The latest decision by our own illustrious governing body, Cycling Australia gives me a sense of a few tiny baby steps forward, followed by a leap back.
I read stories earlier this week of Cycling Australia’s decision to suspend the women’s road development program in Europe indefinitely. From all reports it was a financial decision but it seems pretty short-sighted to me.
The always eloquent Bridie O’Donnell has written a blog post that summarises the whole issue very well so I won’t paraphrase it here. Read it in full for the inside story.
Bridie concludes in detailed piece…”Our development program was world class a decade ago. Six years ago it was identifying riders who are now racing professionally and placing in championship events.
So why now, with more female Cycling Australia memberships than ever before, is the combination of increased available talent, greater interest in the sport, yet the same coaching staff now deemed unworthy of funding?
Certainly that will require a further exploration of whether the responsibility of ‘underperformance’ lies with the athletes, inappropriately selected; with the coaching staff, overtraining or inadequately managing their athletes; with administrators demonstrating outdated opinions; or some unquantifiable combination of the above.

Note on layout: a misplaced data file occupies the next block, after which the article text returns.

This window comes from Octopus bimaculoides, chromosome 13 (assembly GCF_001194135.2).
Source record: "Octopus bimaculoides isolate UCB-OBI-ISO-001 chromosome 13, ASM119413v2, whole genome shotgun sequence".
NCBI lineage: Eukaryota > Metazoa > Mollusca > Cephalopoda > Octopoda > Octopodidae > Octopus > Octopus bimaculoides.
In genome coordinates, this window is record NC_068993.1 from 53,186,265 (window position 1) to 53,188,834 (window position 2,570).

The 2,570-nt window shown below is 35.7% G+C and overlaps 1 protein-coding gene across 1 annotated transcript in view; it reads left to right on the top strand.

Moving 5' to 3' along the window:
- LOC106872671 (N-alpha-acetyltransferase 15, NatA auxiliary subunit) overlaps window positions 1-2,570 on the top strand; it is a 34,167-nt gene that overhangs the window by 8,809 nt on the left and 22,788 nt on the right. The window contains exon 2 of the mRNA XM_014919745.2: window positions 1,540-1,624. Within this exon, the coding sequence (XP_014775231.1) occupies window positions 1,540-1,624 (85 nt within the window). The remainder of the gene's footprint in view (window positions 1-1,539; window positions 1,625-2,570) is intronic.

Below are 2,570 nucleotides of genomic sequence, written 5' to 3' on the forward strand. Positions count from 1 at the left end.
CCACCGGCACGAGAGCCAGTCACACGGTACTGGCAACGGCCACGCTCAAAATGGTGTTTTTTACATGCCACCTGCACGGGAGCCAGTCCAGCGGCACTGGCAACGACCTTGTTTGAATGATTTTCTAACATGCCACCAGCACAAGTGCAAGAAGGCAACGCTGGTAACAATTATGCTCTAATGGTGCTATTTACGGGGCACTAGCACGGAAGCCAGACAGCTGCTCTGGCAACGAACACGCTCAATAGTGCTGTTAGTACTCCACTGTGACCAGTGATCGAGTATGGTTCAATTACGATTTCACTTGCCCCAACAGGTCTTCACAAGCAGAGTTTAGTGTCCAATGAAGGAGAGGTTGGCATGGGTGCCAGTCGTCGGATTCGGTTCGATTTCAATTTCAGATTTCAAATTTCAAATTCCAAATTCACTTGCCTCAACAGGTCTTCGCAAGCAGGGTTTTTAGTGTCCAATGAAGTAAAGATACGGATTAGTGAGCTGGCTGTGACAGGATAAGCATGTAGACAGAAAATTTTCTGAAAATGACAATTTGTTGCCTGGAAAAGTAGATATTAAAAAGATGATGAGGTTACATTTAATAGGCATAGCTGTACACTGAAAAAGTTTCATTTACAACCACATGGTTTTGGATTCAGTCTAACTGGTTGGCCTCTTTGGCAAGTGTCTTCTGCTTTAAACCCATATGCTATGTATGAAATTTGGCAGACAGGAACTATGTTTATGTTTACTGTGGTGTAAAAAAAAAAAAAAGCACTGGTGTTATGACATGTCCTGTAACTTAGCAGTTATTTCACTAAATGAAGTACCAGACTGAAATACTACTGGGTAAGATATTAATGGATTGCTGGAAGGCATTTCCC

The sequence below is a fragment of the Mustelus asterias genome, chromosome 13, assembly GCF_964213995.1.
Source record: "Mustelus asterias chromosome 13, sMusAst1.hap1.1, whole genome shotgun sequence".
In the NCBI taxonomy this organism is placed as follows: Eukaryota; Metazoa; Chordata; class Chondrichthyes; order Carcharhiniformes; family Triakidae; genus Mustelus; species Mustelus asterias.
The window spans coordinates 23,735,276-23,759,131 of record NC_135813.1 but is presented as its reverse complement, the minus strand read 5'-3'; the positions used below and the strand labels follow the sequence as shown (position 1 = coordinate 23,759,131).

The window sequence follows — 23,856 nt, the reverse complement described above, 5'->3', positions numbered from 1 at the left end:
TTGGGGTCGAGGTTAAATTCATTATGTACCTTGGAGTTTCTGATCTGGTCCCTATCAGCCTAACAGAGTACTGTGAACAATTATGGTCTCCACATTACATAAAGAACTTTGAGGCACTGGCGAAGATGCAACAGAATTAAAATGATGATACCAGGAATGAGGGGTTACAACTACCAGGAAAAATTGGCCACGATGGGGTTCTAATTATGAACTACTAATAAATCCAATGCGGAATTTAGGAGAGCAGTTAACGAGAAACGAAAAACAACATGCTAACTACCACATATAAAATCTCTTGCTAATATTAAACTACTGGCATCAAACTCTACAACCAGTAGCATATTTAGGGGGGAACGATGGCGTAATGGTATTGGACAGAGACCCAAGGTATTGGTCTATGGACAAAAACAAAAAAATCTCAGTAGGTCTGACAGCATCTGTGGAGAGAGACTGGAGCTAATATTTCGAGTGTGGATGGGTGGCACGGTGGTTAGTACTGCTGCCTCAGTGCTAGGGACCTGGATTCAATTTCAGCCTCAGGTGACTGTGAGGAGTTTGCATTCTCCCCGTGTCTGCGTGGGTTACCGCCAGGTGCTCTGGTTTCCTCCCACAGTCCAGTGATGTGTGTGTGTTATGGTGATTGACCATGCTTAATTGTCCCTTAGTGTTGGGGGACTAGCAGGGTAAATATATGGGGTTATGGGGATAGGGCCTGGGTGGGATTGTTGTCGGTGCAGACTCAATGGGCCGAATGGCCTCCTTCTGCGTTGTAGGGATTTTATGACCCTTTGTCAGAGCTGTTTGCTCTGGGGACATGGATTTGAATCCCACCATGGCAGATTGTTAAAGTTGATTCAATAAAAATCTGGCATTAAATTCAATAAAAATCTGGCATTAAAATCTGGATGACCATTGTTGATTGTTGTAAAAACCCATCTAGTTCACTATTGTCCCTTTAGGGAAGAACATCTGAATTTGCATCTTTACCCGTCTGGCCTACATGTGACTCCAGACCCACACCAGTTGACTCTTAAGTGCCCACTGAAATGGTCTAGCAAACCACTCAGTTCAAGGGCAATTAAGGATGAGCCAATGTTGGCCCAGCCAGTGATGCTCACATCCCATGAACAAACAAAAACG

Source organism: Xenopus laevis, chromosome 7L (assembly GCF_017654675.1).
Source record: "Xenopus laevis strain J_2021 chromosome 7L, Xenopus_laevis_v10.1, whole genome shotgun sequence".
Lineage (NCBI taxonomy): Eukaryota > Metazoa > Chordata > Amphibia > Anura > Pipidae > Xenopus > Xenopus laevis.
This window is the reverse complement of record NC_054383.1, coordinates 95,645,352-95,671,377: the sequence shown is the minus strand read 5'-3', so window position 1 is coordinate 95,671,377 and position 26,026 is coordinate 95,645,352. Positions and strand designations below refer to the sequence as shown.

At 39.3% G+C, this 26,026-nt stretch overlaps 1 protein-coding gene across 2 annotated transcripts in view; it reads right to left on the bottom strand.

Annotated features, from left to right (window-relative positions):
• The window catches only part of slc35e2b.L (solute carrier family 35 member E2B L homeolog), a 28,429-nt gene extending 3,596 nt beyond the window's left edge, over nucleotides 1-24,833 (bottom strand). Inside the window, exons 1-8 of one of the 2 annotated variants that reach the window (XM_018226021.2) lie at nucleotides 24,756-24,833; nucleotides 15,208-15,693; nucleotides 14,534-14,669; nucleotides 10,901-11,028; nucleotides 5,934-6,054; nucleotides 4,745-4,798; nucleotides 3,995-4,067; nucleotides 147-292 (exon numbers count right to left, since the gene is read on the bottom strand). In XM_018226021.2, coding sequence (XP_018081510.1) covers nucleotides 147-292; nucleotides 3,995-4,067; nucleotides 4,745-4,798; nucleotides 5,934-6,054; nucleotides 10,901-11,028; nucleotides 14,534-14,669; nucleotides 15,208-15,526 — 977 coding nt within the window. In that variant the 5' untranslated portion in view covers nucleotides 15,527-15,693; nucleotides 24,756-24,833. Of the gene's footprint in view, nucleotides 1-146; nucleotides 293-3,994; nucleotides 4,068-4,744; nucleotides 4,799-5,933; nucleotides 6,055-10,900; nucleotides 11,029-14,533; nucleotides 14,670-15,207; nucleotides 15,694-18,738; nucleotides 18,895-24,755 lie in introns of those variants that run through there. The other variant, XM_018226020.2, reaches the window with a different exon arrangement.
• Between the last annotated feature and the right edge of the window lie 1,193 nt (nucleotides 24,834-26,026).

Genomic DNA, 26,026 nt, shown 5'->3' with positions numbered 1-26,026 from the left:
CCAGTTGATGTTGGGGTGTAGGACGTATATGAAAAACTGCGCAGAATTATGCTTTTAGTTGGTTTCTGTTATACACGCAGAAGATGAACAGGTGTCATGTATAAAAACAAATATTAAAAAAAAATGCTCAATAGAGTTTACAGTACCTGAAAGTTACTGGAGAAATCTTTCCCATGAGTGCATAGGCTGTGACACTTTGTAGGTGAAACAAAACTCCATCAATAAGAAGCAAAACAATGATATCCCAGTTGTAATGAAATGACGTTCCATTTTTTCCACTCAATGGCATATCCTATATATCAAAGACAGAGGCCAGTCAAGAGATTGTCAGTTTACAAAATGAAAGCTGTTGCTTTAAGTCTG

Whatever the reasoning, it seems a far cry from the global attitude to women’s cycling and the need for our country to capitalise on the rapid growth, enthusiasm and ability of its female riders.”
Bridie makes some interesting points about Cycling Australia being run more like a business, and while I agree that a sporting body should be ‘business-like’, it is not a business per se, and should therefore take a different approach than a tradition business with shareholders.
Monique Hanley of Cycling Victoria said of the decision on Twitter “This already has, and will continue to have, a huge impact on #womenscycling in Australia.”
Female pro cyclist Peta Mullens also on Twitter said “CA cut Women’s program, not the U23 Men & claim it’s not discrimination? Men go pro straight from NRS while women don’t.”
As a member of Cycling Australia, I’d like to see my membership dollars being spent on women’s development, as well as many other areas. Let’s hope when they finish all their budget slashing, they find a little slush fund that they can direct to women’s cycling development.